Wet summers and extreme floods, Tesco branded vans darting in and out of suburban streets like minnows in a stream and a Conservative Party stating it will tax companies on the impact they have on the environment. These issues are indicators of the pressures the supply chain of major retailers and manufacturers in the UK is about to endure from customer consumption habits and regulations.
Existing methods of haulage, storage, shop inventory and customer delivery are set to be revolutionised. As a result, the information infrastructure to support the supply chain will also undergo a major reinvention.
Management consultants CapGemini have been studying the future landscape of the supply chain. Its 2016 Future Supply Chain report indicates that the complexities of the challenges facing the supply chain are not the sole responsibility of the supply chain manager. In the report, Roland Dachs, supply chain vice president at packaging manufacturer Crown Europe and Xavier Derycke, director of retail chain Carrefour say, “Until now, the most important parameters for supply chain designs have been related to cost efficiency and on-shelf availability,” the duo warn of the challenges to come, “new factors are becoming increasingly critical, such as traffic congestion in urban areas, energy consumption, CO2 emissions and the permanent rise in transportation costs.”
A raft of legislation has already come into force. In the UK supply chain managers now have to comply with the London Congestion Charge, which has drastically reduced the number of vehicles that come into the centre of the city. Earlier this year the Low Emissions Zone was introduced, which places a £1000 fine on haulage vehicles that do not comply with standards set down by Transport for London. The British Climate Change Bill, which came into force last November, sets a legal a target for Britain to achieve a 60 per cent cut in its carbon dioxide emissions by 2050.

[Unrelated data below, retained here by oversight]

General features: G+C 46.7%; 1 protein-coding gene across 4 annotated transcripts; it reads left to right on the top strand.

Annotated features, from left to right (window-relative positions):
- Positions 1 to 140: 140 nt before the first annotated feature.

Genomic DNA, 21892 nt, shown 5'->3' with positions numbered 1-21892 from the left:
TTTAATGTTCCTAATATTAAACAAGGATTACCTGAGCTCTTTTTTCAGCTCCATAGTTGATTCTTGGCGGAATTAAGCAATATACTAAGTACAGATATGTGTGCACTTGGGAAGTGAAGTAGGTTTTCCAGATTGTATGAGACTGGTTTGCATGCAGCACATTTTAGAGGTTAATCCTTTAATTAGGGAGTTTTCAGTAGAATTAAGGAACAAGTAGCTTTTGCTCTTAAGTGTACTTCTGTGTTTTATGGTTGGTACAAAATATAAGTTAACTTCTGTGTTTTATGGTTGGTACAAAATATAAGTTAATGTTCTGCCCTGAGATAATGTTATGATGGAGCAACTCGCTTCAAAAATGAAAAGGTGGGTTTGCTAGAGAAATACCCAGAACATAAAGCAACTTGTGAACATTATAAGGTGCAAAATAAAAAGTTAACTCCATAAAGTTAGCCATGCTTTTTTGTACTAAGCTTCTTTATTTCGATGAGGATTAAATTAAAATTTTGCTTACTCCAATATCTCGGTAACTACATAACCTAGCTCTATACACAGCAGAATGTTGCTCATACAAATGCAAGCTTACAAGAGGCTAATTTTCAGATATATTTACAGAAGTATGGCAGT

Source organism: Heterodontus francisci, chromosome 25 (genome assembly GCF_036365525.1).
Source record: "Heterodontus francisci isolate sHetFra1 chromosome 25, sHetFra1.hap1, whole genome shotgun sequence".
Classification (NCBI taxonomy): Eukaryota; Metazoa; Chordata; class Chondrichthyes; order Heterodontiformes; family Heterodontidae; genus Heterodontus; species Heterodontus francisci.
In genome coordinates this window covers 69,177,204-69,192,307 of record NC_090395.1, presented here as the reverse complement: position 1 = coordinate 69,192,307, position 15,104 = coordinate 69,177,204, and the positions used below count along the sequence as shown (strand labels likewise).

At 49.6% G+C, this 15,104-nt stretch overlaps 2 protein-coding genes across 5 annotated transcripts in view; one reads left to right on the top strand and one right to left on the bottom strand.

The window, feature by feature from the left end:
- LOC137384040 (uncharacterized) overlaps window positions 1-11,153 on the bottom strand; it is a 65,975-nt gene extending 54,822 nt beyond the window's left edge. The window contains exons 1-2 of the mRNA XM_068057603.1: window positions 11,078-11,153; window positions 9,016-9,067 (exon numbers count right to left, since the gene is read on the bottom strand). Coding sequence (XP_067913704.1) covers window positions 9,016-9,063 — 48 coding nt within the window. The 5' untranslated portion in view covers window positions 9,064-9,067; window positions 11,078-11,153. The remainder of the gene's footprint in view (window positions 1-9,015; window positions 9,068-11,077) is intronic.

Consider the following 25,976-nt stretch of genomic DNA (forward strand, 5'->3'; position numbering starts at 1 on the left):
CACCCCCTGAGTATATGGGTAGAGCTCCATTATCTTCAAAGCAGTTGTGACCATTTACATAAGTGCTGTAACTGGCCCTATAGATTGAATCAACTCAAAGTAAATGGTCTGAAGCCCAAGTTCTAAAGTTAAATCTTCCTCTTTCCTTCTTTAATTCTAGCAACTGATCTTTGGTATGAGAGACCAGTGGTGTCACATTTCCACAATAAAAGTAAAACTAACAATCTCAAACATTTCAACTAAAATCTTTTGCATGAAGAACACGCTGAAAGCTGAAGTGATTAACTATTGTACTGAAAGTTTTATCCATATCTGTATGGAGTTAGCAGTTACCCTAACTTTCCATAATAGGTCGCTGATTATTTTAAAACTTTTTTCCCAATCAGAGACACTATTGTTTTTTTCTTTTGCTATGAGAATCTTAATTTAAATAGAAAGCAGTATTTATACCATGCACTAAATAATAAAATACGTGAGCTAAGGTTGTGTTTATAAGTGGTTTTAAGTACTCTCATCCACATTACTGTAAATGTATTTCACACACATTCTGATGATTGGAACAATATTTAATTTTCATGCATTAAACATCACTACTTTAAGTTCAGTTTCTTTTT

In the near future CapGemini foresees water consumption regulations and increasing security regulations imposed not only information, but also on the warehouses the supply chain uses to store its inventory.
Consumers embrace these regulations as they believe they improve the quality of life, especially for those living in urban environments. Corporations have to convince their consumers that they are behaving responsibly towards the environment. CapGemini believe the 2007 Bali Treaty, as well as other legislative initiatives, are “challenging the industry to come up with breakthrough solutions by 2020. Preserving energy and raw materials and other resources like water will become a crucial aspect in future supply chains.”
Organisations are already seeing some of the challenges coming into view. Jane Scott, CIO at food services and supply chain provider 3663 said, “We can be more efficient. We have to comply with supply chain legislation already that fits in with being more sustainable.” 3663 Food Services supplies the catering and hospitality industry. Its main clients are companies like Compass which runs the Starbucks, Burger King, Upper Crust and Ritazza chains in the UK. Scott has been CIO for the company for five years having joined the company from Coca Cola.
Anthoula Madden, vice president of consumer products and consulting services at CapGemini was involved in the production of the 2016 the report, she describes the current supply chain as, “focussed at the moment on the replenishment of the outlets, but not enough on planning and other processes, such as returns or removal of waste and recycling materials. A lot more integrated planning is required.”
Nigel Bagley, director of customer development at food and household goods manufacturer Unilever agrees and recently told experts, “We can’t continue to operate with a supply chain that was developed decades ago on a historical method of manufacturing and delivery. The world has changed and we have to change our supply chain to adapt to it.”